This semester the Office of Admissions welcomed three new Program Assistants (PAs) to the team. This week I’m introducing you to each of them in the form of self-interviews. Our last addition to the team is Amir Safa, and he’s concentrating in Economic and Political Development and specializing in Advanced Policy and Economic Analysis. He has a bachelor’s degree from the University College London in archaeology and comes to SIPA with over 10 years experience in the financial industry including investment banking and asset management. For his interview, he elected to write a mini blog post about what SIPA means to him. Here’s what he had to share:
In my final semester here at SIPA studying Economic and Political Development, I offer some thoughts out there about what this experience has meant to me. SIPA has provided me with a wonderful opportunity to refresh myself intellectually after a decade of work experience. The program opened the door for me to meet so many people from all over the world; from countries I only knew from far far away. You can travel the world by walking the corridors of SIPA where you will hear so many languages and stories from people’s lives. The journey continues in the classroom. I decided to take courses that focused on regional economies, including ones examining China, Japan, Latin America and Europe. I am currently learning the nuances of Japanese Economy, not only from Professor Takatoshi Ito but also from my classmates who are visiting from Japan’s Ministry of Finance.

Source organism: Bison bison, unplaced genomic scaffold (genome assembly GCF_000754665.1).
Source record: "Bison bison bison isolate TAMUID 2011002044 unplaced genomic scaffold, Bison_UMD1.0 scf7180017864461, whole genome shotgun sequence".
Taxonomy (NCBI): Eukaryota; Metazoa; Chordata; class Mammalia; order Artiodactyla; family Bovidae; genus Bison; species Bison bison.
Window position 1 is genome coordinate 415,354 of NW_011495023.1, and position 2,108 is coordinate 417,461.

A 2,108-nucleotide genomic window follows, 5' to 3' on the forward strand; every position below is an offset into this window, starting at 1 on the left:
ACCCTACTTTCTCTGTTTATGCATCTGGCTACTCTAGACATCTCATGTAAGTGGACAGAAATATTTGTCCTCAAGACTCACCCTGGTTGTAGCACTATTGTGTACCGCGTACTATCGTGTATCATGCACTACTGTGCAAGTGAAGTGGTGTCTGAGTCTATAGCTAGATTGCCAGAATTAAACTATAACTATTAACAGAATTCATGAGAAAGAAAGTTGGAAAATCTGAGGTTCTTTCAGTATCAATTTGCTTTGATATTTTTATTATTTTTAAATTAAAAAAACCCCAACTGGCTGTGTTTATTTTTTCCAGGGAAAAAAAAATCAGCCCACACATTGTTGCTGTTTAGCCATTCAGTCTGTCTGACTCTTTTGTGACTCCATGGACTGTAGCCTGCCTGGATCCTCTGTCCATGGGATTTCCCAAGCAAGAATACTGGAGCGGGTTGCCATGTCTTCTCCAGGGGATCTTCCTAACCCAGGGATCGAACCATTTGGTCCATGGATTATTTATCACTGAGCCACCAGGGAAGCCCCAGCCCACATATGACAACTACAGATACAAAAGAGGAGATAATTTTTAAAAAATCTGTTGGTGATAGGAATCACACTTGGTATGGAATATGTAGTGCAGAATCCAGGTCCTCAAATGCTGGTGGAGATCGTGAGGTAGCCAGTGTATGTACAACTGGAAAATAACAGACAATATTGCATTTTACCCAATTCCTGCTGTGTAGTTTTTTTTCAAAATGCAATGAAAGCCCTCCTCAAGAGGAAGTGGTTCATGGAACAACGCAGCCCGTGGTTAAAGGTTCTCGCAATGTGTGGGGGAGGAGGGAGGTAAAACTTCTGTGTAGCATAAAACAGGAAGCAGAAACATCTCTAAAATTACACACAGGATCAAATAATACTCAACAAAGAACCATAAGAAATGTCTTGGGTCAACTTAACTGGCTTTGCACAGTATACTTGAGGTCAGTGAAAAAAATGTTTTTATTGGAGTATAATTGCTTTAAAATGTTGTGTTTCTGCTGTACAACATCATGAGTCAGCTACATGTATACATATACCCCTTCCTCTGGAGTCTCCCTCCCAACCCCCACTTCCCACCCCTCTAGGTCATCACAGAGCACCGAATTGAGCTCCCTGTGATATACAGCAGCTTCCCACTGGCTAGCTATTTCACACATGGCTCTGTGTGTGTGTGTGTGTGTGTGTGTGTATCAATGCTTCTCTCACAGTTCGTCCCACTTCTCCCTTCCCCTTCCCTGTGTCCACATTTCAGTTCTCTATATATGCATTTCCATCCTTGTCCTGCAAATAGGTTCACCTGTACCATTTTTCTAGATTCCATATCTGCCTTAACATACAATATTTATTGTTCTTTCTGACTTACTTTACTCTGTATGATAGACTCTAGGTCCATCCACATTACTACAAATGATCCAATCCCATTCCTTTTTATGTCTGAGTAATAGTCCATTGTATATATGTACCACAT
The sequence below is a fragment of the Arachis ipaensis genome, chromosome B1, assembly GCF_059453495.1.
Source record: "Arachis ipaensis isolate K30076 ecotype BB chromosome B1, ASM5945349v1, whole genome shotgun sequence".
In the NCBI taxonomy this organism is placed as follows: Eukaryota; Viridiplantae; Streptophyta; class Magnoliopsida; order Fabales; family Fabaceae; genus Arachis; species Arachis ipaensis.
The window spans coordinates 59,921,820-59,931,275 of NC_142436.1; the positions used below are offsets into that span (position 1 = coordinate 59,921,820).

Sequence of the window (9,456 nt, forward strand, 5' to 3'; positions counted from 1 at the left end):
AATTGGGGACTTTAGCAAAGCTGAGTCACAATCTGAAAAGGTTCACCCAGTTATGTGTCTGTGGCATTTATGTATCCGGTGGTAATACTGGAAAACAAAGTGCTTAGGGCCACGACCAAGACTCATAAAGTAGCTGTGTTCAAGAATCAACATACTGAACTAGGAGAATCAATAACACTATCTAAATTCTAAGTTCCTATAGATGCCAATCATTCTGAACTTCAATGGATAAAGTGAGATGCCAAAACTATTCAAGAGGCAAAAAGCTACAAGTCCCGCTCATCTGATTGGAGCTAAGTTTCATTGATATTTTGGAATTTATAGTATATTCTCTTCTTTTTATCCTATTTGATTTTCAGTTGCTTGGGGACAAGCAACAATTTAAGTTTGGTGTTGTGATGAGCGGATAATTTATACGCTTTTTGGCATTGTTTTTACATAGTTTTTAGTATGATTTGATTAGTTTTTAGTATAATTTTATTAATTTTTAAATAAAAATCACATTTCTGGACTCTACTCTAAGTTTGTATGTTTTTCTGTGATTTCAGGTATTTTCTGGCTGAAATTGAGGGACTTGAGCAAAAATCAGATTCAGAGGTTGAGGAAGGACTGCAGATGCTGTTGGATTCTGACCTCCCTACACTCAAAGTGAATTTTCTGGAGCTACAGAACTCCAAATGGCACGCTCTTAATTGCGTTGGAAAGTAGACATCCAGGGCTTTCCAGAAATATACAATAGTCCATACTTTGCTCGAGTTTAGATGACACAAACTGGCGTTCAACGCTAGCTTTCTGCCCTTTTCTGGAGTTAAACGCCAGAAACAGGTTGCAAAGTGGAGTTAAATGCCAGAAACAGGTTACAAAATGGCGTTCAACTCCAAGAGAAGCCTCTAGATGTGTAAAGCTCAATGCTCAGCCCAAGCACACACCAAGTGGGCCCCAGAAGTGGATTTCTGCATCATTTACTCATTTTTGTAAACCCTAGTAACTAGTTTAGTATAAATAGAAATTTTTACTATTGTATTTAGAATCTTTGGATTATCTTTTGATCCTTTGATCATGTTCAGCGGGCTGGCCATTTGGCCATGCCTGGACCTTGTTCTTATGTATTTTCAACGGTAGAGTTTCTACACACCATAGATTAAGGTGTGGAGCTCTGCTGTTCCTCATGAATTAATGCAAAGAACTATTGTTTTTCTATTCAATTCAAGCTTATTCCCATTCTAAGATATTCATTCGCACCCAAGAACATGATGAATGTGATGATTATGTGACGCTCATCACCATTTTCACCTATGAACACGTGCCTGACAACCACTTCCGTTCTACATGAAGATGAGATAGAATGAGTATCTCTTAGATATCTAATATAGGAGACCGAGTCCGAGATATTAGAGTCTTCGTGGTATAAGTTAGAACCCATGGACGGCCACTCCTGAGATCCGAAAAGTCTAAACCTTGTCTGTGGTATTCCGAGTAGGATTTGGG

One of my favorite experiences at SIPA was working in an instructional capacity for “Global Energy Policy” with Professor Manuel Pinho, a former IMF Economist and Minister of Economy of Portugal. The students came from all disciplines and departments within the whole university including, SIPA, the Law School, School of Engineering, and the Earth institute. Lectures focused on energy economics, policy, and global trends in renewables. Students learned outside the classroom through problem sets and weekly guest lectures. It was a great opportunity to meet different students from different places and work through the course material together.
I will save the best part for last: I had a pretty unique experience at SIPA. My wife is very understanding of all the time I spend in the library completing group projects, going to class and writing papers into the night. She understands because 90 percent of the time she is right there next me completing her assignments (she is also a student at SIPA!).
So what is my advice for new students? Break out of your comfort zone, have a coffee with someone from a place you have never been to, and take a class on something you don’t know anything about.